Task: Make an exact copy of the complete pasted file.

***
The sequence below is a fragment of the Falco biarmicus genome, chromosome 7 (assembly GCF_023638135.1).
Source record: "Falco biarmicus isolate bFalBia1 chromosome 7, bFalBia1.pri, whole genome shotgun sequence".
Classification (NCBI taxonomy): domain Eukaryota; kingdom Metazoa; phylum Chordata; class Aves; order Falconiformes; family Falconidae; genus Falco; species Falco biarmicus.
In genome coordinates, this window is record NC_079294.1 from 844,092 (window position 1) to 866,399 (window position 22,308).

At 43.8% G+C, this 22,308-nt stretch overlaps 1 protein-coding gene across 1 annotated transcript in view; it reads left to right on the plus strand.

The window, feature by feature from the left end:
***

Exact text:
The sequence below is a fragment of the Falco biarmicus genome, chromosome 7 (assembly GCF_023638135.1).
Source record: "Falco biarmicus isolate bFalBia1 chromosome 7, bFalBia1.pri, whole genome shotgun sequence".
Classification (NCBI taxonomy): domain Eukaryota; kingdom Metazoa; phylum Chordata; class Aves; order Falconiformes; family Falconidae; genus Falco; species Falco biarmicus.
In genome coordinates, this window is record NC_079294.1 from 844,092 (window position 1) to 866,399 (window position 22,308).

At 43.8% G+C, this 22,308-nt stretch overlaps 1 protein-coding gene across 1 annotated transcript in view; it reads left to right on the plus strand.

The window, feature by feature from the left end: